Everybody cares about the speed of value delivery. And why wouldn’t they, it makes so much sense. The higher the speed of value delivery, the more value you can deliver to your customer, the better the business outcomes. Well, it is, but only if you understand what it really means.
First and foremost, it’s not “speed of delivery”, it’s “speed of value delivery”. The difference is everything! You can actually learn to be faster in terms of development and deployment of new scope (and some organizations do), but what is being delivered may have little-to-nothing to do with value: the functionality produced may not be something customer wants or likes or finds useful. Or, even though customer likes it, it produces no economic benefit to your organization and sometimes even on the opposite – leads to negative economic outcomes. So, takeaway one: speed of value delivery matters only when what is being delivered is valuable. Seems trivial. But isn’t so in a real life. Often it is automatically assumed that “what we deliver is a value” and the only thing we need is “to speed up”. Big mistake and often leads to poor results.
Two… Once we’ve realized that value comes first, we naturally begin seeking faster ways to create and deploy it. And this is where things get a little tricky. We used to this common perspective: stickies (that represent valuable backlog items) moving left-to-right on the board. All you need to do is make them move faster, right? Well, actually it is not in software and systems development world. To understand why we need to look a little deeper into what is contained in those items. But first, let’s begin with a different case where moving them fast left-to-right makes a lot of sense. That would be in the case of a predictable environment. In that case, your backlog items are containers of value and your job is to drive them left to right through the process as fast as you can.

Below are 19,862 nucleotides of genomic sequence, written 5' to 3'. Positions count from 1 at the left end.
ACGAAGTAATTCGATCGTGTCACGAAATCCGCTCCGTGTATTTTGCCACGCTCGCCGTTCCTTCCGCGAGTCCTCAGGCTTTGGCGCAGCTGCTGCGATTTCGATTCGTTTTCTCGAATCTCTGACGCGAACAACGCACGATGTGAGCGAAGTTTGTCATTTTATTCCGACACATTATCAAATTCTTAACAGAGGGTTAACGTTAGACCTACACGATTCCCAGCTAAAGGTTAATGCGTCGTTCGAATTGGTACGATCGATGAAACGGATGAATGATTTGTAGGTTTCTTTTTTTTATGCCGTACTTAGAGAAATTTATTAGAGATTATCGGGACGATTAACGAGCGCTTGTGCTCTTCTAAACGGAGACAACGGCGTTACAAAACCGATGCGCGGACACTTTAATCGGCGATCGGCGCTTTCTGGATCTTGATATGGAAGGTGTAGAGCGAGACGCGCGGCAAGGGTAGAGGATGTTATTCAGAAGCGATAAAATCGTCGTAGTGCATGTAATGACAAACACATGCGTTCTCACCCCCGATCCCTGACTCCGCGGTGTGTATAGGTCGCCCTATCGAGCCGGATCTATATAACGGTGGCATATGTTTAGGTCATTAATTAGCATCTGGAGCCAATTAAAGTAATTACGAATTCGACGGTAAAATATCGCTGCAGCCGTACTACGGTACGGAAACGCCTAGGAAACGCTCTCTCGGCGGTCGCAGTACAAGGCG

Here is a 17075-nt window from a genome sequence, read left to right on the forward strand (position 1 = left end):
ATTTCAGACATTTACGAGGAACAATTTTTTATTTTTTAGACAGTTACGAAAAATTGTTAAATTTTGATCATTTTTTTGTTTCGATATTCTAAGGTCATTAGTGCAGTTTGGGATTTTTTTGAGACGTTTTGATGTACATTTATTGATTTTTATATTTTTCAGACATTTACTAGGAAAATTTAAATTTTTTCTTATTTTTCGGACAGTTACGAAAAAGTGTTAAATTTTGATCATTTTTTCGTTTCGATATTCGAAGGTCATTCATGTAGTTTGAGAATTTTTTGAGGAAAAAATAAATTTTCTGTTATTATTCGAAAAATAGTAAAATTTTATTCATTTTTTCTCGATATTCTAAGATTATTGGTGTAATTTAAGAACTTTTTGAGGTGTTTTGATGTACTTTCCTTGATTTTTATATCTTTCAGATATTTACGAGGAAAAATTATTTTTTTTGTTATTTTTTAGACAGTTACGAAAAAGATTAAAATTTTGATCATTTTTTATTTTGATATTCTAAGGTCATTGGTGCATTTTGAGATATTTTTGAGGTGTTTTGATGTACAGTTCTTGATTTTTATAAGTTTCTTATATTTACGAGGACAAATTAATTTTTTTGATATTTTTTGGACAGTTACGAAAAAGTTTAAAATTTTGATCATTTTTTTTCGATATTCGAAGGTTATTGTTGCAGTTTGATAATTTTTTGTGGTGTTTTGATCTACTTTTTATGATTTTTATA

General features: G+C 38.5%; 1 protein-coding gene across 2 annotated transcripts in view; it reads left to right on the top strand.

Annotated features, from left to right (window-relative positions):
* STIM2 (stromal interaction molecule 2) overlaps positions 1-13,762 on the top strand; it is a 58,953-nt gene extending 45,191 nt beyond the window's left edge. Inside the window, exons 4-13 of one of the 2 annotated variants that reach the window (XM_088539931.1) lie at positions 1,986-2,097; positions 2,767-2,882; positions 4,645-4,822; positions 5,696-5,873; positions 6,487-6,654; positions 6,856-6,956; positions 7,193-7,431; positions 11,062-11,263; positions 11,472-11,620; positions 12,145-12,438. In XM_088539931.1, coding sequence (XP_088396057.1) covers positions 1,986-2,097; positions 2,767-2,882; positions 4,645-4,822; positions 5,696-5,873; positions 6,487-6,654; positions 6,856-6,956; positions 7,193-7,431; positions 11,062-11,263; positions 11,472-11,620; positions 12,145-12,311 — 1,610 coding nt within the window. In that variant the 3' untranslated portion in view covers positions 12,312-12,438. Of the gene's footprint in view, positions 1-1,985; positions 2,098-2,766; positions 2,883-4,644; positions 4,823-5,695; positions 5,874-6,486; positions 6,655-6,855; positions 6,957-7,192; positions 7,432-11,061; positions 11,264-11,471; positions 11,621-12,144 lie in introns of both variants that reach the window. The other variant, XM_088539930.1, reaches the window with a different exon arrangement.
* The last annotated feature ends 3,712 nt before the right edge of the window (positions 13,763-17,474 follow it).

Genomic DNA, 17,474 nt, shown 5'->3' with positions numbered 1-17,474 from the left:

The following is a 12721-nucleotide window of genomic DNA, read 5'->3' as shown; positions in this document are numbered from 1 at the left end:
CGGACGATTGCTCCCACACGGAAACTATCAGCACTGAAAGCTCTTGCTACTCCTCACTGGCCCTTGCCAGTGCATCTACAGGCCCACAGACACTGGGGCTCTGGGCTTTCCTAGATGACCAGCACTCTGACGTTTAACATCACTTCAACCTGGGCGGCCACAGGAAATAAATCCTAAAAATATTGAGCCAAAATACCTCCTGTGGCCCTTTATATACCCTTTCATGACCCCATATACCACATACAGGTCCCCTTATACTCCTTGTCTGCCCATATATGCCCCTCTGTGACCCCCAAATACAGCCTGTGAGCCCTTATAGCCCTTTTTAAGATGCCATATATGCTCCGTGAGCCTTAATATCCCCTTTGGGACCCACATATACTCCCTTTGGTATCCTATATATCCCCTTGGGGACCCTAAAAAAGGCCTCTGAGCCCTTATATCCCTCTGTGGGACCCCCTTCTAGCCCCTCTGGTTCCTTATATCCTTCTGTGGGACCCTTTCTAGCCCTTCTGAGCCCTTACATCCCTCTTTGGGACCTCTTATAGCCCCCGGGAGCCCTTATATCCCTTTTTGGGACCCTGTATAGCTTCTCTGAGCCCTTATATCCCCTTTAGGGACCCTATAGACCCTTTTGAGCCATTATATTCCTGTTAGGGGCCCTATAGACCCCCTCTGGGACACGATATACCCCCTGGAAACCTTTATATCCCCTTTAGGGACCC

Repetitive processes or processes composed of a relatively small set of basic variations are usually like that and that often is the case in manufacturing and logistics.
What’s different about software and systems development is a significant amount of uncertainty involved. By definition it’s not a repetitive process, composed of a small set of basic variations. Instead, it’s an inherently complex process that inevitably contains impactful unknowns. The “speed of value delivery” is now not all about moving backlog items left-to-right in a fast manner. That may actually be detrimental. Different thinking is needed. Let’s start with updating our model with more adequate for this type of environment:
Backlog items now contain not only value, where we have strong reasons to believe that such exists, but also unknowns. Unknowns may relate to any aspect of development, such as whether this is the right requirements, whether the architecture will work, implementation, etc. etc. Importantly, unlike in the previous example, the actual content of a container is changing throughout the process itself! New unknowns transpire, existing ones resolve, producing value or damage, respectively:
A simple example of such progression could be as follows:
Our backlog item is a product feature “horizontal browsing of a media collection on mobile devices”. There is certain strong belief at the beginning that it has some value to the customer as it creates a more engaging user experience. But there’s one big unknown – this hasn’t been implemented yet and nobody knows what to expect. Over time, it turns out that the unknown resolves into damage: it doesn’t appear possible to make this a smooth movement; besides other problems occur like automatic shift of the slider after a media item was opened, watched and closed. And so forth.
Now it is obvious that our goal is not to get a backlog item as fast as we can across the finish line. What we would like to do is to 1) achieve high business value for an item and 2) do it fast. Generally speaking, the speed with which backlog items are moving through the system is no longer a key indicator of value throughput, as the actual content of those “containers” changes. Therefore, high-value throughput requires effective progression of backlog items “content”, rather than just quick execution of the initially planned work. Trying to make it faster may actually have an adverse effect on value.
Managing unknowns becomes critical to maximizing value throughput. “Managing an unknown” means devising a strategy of dealing with the unknown in a way that provides a better outcome. This brings an important perspective: the flow of value can rather be thought of as a flow of unknowns from identification to effective resolution in the form of business value.
By Alex Yakyma, Org Mindset.